This article was published in Australian Dictionary of Biography, Supplementary Volume, (MUP), 2005
William Mogford Hamlet (1850-1931), chemist and bushwalker, was born on 20 August 1850, at Southsea, near Portsmouth, England, elder son of William Hamlett, stay maker, and his wife Rebecca, née Mogkford. Young William modified both his middle and surnames. Intended for a commercial career, he was apprenticed in a Bristol shipping firm, but early developed an interest in science. He attended evening classes in chemistry and physics at the Bristol Trade and Mining Schools (Polytechnic), then trained at the Royal College of Chemistry, London, under Sir Edward Frankland, F.R.S., obtaining in 1873 first-class honours in inorganic chemistry and winning the Queen's medal.
Next year, with his widowed mother and brother, Hamlet moved to King's Lynn, Norfolk, where he was an analytical and consulting chemist. In 1875 he was elected a fellow of the Chemical Society, London. His appointment as borough analyst in 1877 led to commissions in the fields of water, foodstuffs, drugs and forensic work. A mounting interest in the microbiological researches of Louis Pasteur and Robert Koch inspired him in 1880 to take up a research appointment in chemical microbiology in London with the brewing and distilling firm Watney & Co. In 1881 he became a chemist with the Sara Creek Gold Mining Co. Ltd in the Dutch colony of Suriname in tropical South America. Bouts of malaria forced him to return to England late in 1882. Ill health persisted and, advised to seek a warm, drier climate, he left London, reaching Sydney in the Commonwealth on 14 February 1884.
Hamlet speedily found employment as a lecturer in chemistry for the New South Wales Board of Technical Education. On 1 January 1885 he succeeded E. H. Rennie as assistant to the government analyst, within the Department of Health. Hamlet was government analyst of New South Wales from 1887 to 1915. His major responsibilities were the policing of legislative standards for foodstuffs, water, drugs and medicinal preparations. It was his forensic work in criminal cases, however, as well as his public lectures on diet, which led to his becoming a public figure. He lectured also for the University Extension Board.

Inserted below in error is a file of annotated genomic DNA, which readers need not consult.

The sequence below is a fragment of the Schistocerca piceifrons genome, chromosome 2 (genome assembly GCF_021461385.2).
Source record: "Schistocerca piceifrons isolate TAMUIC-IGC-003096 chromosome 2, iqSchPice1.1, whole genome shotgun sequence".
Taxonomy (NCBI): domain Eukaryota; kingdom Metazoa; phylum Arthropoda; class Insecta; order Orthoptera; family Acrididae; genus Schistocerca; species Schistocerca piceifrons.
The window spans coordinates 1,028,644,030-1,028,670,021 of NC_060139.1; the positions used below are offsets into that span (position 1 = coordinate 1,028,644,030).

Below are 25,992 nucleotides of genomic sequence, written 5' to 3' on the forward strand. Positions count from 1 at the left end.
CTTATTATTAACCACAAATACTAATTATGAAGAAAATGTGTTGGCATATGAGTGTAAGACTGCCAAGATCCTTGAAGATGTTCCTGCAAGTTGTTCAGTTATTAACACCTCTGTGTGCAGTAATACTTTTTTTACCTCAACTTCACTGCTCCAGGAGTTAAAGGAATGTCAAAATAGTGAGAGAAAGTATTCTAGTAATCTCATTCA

A member of the government's Anthrax Board, Hamlet was a scientific witness and participant in experiments on anthrax in sheep at Junee in 1888. In 1892 he was a member of a board of enquiry into lead poisoning at Broken Hill. He had been elected to the Royal Society of New South Wales in 1887, and served on its council in 1891-1915; he was president in 1899-1900 and 1908-09. In 1888 he had been elected a fellow of the Institute of Chemistry of Great Britain and Ireland. He strongly supported the foundation in 1889 of the Australasian Association for the Advancement of Science, to which he contributed papers; at the 1892 meeting in Hobart he was president of section B (chemistry and mineralogy), and at the 1898 Sydney meeting he was a member of the council as well as section B secretary.
On 19 April 1887 at St Thomas's Church of England, North Sydney, Hamlet married English-born Ada Murray. They had five children. The family lived at Mosman; later William and Ada moved to Glenbrook in the lower Blue Mountains. From Glenbrook he travelled daily to the city where in 1919 he established a practice as an analytical and consulting chemist.
Hamlet promoted walking for exercise and mental recreation, a leisure-time activity he had long practised during his years in Britain, in the tradition of the European Romantic movement. In 1895 he was a co-founder of the Warragamba Walking Club, of which his friend Professor John Le Gay Brereton was also a member. Another walking companion was Henry J. Tompkins, a colleague from the Department of Health, who was first secretary of the club and author of the walking handbook With Swag and Billy (1906). Hamlet and his companions largely used roads or tracks—then undisturbed by motor traffic. On long rambles, each day's march was planned to reach overnight accommodation by evening. He walked twice from Brisbane to Sydney (1907 and 1913) and in 1912, with Tompkins, from Sydney to Melbourne along the Princes Highway, covering some 750 miles (1200 km) in thirty-three days: on one day Hamlet, then 62, and Tompkins walked thirty-six miles (58 km).
Hamlet was of small stature, with a moustache and short beard. Precise and cultivated in speech, he was a lover of good English, widely read and an accomplished organist. He was politically conservative, an active Anglican and a loyal monarchist. He died on 18 November 1931 at Glenbrook and was cremated with Anglican rites. His wife, two daughters and a son survived him.
H. H. G. McKern, 'Hamlet, William Mogford (1850–1931)', Australian Dictionary of Biography, National Centre of Biography, Australian National University, http://adb.anu.edu.au/biography/hamlet-william-mogford-12962/text23429, published first in hardcopy 2005, accessed online 26 April 2015.
This article was first published in hardcopy in Australian Dictionary of Biography, Supplementary Volume, (MUP), 2005